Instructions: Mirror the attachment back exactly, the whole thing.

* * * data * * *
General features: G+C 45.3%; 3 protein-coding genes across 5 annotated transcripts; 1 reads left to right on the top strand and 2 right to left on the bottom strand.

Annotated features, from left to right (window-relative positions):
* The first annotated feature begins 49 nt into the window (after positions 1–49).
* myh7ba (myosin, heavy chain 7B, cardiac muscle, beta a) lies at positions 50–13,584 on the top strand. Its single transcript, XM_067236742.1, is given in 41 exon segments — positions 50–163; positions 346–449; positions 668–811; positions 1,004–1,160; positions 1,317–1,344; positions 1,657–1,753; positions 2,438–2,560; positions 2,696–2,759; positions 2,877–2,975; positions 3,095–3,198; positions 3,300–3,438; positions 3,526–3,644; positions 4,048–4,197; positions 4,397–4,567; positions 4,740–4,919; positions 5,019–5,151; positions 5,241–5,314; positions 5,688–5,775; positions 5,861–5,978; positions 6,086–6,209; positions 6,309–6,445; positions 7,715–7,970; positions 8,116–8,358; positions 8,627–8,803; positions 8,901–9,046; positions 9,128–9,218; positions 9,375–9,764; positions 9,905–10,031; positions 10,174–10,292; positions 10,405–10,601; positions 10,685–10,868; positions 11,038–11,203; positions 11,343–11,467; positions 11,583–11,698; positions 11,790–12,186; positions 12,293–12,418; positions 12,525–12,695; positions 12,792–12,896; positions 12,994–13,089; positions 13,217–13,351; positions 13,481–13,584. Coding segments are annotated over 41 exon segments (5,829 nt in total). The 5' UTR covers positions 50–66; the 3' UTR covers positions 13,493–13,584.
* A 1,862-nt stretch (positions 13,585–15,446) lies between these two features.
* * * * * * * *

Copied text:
General features: G+C 45.3%; 3 protein-coding genes across 5 annotated transcripts; 1 reads left to right on the top strand and 2 right to left on the bottom strand.

Annotated features, from left to right (window-relative positions):
* The first annotated feature begins 49 nt into the window (after positions 1–49).
* myh7ba (myosin, heavy chain 7B, cardiac muscle, beta a) lies at positions 50–13,584 on the top strand. Its single transcript, XM_067236742.1, is given in 41 exon segments — positions 50–163; positions 346–449; positions 668–811; positions 1,004–1,160; positions 1,317–1,344; positions 1,657–1,753; positions 2,438–2,560; positions 2,696–2,759; positions 2,877–2,975; positions 3,095–3,198; positions 3,300–3,438; positions 3,526–3,644; positions 4,048–4,197; positions 4,397–4,567; positions 4,740–4,919; positions 5,019–5,151; positions 5,241–5,314; positions 5,688–5,775; positions 5,861–5,978; positions 6,086–6,209; positions 6,309–6,445; positions 7,715–7,970; positions 8,116–8,358; positions 8,627–8,803; positions 8,901–9,046; positions 9,128–9,218; positions 9,375–9,764; positions 9,905–10,031; positions 10,174–10,292; positions 10,405–10,601; positions 10,685–10,868; positions 11,038–11,203; positions 11,343–11,467; positions 11,583–11,698; positions 11,790–12,186; positions 12,293–12,418; positions 12,525–12,695; positions 12,792–12,896; positions 12,994–13,089; positions 13,217–13,351; positions 13,481–13,584. Coding segments are annotated over 41 exon segments (5,829 nt in total). The 5' UTR covers positions 50–66; the 3' UTR covers positions 13,493–13,584.
* A 1,862-nt stretch (positions 13,585–15,446) lies between these two features.